UBC professor talks holiday safety amid COVID-19

With the holiday season upon us and the COVID-19 pandemic ongoing, a University of B.C. instructor has a number of COVID-safe holiday tips this seaosn – including to avoid eating on flights.

In a news release, UBC professor Devon Grayson said if a flight is short enough, that travellers don’t have to eat or drink, it’s safest to wear a mask the whole trip. Meal planning can help travellers avoid eating while in-flight, or at the airport, and wearing a high-quality mask is recommended, they said.

People hosting holiday gatherings should remind guests to stay at home if they exhibit any symptoms of COVID-19, such as coughing and fever. Prior to arrival, guests should be informed of safety expectations, i.e. masks and warm clothing if windows are intended to be opened, or people are expected to congregate outside.

Don’t assume people adhere to the same rules as you do, Grayson said.

If you plan on visiting and are experiencing any symptoms, stay home, said Grayson. In addition, if you plan on travelling, begin curbing non-essential activities (dining out and parties) which, in turn, will curb “the risk of bringing COVID-19 home for the holidays,” they said.

People who will go visiting should be mindful that eating outside is always “the safer choice,” as COVID-19 is an airborne disease, said Grayson. If indoors, wearing a mask, if not eating, helps limit spread, especially if immunocompromised or unvaccinated people are present, as they are more vulnerable, they said.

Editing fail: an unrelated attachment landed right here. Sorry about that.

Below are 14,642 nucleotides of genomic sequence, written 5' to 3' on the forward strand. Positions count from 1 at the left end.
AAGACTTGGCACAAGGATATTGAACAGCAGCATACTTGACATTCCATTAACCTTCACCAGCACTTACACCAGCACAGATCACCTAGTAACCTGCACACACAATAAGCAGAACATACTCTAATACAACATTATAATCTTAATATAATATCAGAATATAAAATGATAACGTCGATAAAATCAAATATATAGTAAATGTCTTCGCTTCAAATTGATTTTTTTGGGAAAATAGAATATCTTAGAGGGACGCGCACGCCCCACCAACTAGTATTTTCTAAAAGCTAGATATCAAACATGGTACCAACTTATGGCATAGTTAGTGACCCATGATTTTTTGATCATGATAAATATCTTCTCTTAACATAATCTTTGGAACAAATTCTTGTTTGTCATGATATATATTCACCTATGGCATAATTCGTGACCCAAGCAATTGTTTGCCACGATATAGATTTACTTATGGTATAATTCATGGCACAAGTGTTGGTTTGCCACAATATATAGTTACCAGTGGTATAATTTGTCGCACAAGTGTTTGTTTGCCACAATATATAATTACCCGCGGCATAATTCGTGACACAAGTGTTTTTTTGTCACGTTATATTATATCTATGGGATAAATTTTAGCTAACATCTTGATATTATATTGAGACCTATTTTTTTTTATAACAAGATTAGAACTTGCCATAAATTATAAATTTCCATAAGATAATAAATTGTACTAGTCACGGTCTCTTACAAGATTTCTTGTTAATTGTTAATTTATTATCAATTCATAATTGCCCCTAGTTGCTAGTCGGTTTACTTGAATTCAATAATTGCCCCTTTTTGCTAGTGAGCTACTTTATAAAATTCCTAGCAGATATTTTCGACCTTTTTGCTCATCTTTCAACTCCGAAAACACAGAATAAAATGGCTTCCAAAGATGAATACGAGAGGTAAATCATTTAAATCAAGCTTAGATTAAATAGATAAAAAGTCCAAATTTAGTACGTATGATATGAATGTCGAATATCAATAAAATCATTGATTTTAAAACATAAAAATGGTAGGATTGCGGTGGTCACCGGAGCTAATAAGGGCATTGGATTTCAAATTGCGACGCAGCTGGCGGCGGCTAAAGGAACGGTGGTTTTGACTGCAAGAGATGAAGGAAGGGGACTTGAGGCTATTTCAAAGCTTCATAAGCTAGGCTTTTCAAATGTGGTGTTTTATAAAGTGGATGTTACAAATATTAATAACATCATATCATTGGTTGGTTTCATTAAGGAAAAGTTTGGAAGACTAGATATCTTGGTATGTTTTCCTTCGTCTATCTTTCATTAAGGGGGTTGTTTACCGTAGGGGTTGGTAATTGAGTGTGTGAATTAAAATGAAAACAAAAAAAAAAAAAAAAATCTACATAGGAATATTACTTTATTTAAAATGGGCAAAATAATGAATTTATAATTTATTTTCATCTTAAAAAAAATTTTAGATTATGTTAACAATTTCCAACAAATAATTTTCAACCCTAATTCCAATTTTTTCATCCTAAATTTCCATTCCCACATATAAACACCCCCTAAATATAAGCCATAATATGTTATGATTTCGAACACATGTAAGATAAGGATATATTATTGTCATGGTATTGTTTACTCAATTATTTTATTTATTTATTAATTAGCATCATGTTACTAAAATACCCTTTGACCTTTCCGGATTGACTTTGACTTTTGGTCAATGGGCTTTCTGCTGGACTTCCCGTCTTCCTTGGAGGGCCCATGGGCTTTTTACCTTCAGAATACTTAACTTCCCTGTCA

While COVID-19 is transmissible through the air, Grayson said there is no known risk of catching it from turkey or meals, however, there is potential of catching it through shared silverware, glasses or bottles.

While people shop online for gifts, Grayson said risk of contracting COVID-19 by touching things is low, so people need not worry about quarantining or wiping down packages, although they remind people to always wash hands prior to eating or touching faces.

Grayson said anyone who isn’t vaccinated should do so. Medically vulnerable people may still need to curb socializing this year and they advise reaching out to those feeling isolated in a time where people traditionally come together.

“When making plans, make sure you pay attention to local health authorities as they will update guidelines for your area,” said Grayson.

“While many people are looking forward to a more normal holiday season this year, it’s still safer to keep get-togethers on the small side.”

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